Football: Football was first played as a club sport at Iowa in 1872, but it was not a varsity sport until 1889. They lost their first official varsity game to Grinnell College in the one and only game they played that season. The next year they won a game. Ten years later they went undefeated and were offered a place in the Western Athletic Conference, which later became the Big Ten. Iowa has won eleven Big Ten championships, the last in 2004. Nile Kinnick won the 1939 Heisman Trophy, beating out Tom Harmon. In 1970, Michigan’s Bump Elliott became Iowa’s Athletic Director a year after Don Canham replaced him as coach with Bo Schembechler.
Iowa finished the 1958 regular season with one loss and ranked #2 in the AP poll, behind undefeated LSU. In those days, the AP vote was taken before the bowl games. Iowa convincingly won the 1959 Rose Bowl over Cal where they set or tied six Rose Bowl records. The Football Writers Association of America, arguably the most prestigious organization at the time to vote on a national champion after the bowls were played, awarded Iowa The Grantland Rice Award (Their version of the national championship trophy).
Over the years, 92 Hawkeyes have been named a first-team or second-team All-American, and 22 have been named consensus first-team All-Americans. They have produced three members of the Pro Football Hall of Fame, including Michigan native Paul Krause. Nine players and five coaches represent Iowa in the College Football Hall of Fame, including 1985 Heisman runner up Chuck Long. As previously mentioned, Hayden Fry breathed life into the moribund Iowa football program in 1979. They have been a consistently tough Big Ten opponent since.
Other Sports: The University of Iowa currently fields 24 varsity teams. When you think Iowa sports, you need to begin with wrestling. Legendary Olympian Dan Gable and 2 other coaches have led the wrestling Hawkeyes to 21 national and 32 Big Ten titles, includes nine straight national titles (1978-86). Their men’s basketball team has had some success, making it to three Final Fours. Their baseball team made the drive to Omaha and the College World Series in 1972. I’ve been to the CWS a couple of times, and Iowa is right across the river from Omaha. If you ask a local Omaha resident what IOWA stands for, they will tell you "In Omaha Without Asking".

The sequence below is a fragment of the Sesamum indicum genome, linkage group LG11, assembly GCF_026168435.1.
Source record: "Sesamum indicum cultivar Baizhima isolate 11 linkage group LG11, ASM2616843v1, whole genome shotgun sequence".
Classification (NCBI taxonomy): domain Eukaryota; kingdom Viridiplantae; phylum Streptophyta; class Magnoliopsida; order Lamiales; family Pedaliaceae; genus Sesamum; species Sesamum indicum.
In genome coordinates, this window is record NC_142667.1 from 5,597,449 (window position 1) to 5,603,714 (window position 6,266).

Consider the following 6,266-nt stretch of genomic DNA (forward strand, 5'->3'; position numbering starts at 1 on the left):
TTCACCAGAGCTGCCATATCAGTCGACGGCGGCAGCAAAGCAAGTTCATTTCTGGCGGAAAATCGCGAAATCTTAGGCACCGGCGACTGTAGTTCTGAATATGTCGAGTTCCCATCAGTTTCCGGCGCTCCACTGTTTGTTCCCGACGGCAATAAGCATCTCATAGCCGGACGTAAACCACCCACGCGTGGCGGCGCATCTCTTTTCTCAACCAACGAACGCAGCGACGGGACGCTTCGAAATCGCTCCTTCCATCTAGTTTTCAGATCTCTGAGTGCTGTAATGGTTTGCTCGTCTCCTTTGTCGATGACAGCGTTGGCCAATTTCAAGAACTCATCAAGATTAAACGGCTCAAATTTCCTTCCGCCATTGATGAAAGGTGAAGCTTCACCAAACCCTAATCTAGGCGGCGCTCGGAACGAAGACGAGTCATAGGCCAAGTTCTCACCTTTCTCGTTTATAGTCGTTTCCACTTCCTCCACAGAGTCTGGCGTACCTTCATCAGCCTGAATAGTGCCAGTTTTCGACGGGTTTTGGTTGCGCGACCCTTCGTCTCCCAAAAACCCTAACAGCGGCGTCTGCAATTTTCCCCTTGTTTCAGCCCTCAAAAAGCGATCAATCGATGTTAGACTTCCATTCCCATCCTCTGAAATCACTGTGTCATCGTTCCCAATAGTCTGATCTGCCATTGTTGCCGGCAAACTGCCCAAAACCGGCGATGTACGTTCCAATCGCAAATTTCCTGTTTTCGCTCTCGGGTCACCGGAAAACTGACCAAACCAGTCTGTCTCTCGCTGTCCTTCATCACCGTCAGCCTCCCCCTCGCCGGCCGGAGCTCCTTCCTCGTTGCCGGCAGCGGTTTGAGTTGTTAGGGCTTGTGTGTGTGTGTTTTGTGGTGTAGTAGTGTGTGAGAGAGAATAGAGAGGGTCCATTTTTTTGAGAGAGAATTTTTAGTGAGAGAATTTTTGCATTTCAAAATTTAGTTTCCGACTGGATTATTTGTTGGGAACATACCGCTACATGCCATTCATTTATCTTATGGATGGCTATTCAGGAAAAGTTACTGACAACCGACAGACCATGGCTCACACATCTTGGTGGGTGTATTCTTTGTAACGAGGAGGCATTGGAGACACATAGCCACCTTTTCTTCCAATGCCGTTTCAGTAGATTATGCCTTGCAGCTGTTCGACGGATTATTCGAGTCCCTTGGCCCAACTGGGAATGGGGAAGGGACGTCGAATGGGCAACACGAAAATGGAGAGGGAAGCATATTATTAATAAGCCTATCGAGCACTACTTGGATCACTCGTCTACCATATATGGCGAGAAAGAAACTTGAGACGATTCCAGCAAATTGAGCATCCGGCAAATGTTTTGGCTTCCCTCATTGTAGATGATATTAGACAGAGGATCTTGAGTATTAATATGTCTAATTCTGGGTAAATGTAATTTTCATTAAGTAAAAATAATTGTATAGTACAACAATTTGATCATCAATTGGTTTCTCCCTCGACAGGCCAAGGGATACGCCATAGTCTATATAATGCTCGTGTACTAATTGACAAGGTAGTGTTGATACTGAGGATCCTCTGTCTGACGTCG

Famous alums: Famous non athletic Hawkeyes include Actors Gene Wilder, Tom Arnold and Ashton Kutcher. TV news anchor Tom Brokaw and Pulitzer Prize winner Tennessee Williams. The founder of famous public opinion poll, George Gallup was a football player and editor of school paper. Grammy winning singer Al Jarreau and Academy Award winning Diablo Cody (screenplay for the movie Juno) both spent some time in Iowa City. Finally, the Vice Chairman of the Joint Chiefs of Staff, Marine General James E. "Hoss" Cartwright graduated from Iowa in 1971.
On the athletic side of the list, You could fill a football stadium with the number of Olympic gold medal wrestlers they have. College football Hall of Fame coaches Eddie Robinson and Lou Holtz both hold graduate degrees from Iowa. Wisconsin football coach Bret Bielema, Oklahoma football coach Bob Stoops and Arizona football coach Mike Stoops also went to Iowa. They can also claim Baseball Hall of Fame player Cap Anson and Hall of Fame broadcaster Milo Hamilton. Speaking of broadcasters, recently departed voice of the World Champion Philadelphia Phillies (and NFL Films) Harry Kalas went to Iowa. And finally we have the late great Reggie Roby. He was my favorite NFL punter of all time, because he wore a watch when he played to measure his hangtime.
Current University of Michigan President, Mary Sue Coleman was the President of the University of Iowa before she traded up to the big House in Ann Arbor.
Game: Are you ready for a blackout? I just don't get the 2009 Iowa football team. I have watched several of their games and have witnessed two different teams. One team that just barely beat Northern Iowa and the other dominating team that crushed Penn State in Happy Valley. Their defense line looks big and very athletic while their offensive line looks massive. Their running game is young and talented. There is no doubt we have the talent to compete - the question is how long? Can we eliminate defensive mistakes? Make positive plays? Score some points?
It really boils down to how are we going to respond? I fear not very well. No matter how I look at it, I just don't see any way we can come out of Iowa City with a victory on Saturday night. I just don't like the match up at every position. When you add in the pressure of prime time television and a rowdy crowd -- and it spells disaster to me. That being said, who knows which Michigan team will emerge from that pink locker room on Saturday night ?
I pray we can win, I think we can keep it close, I hope I am surprised.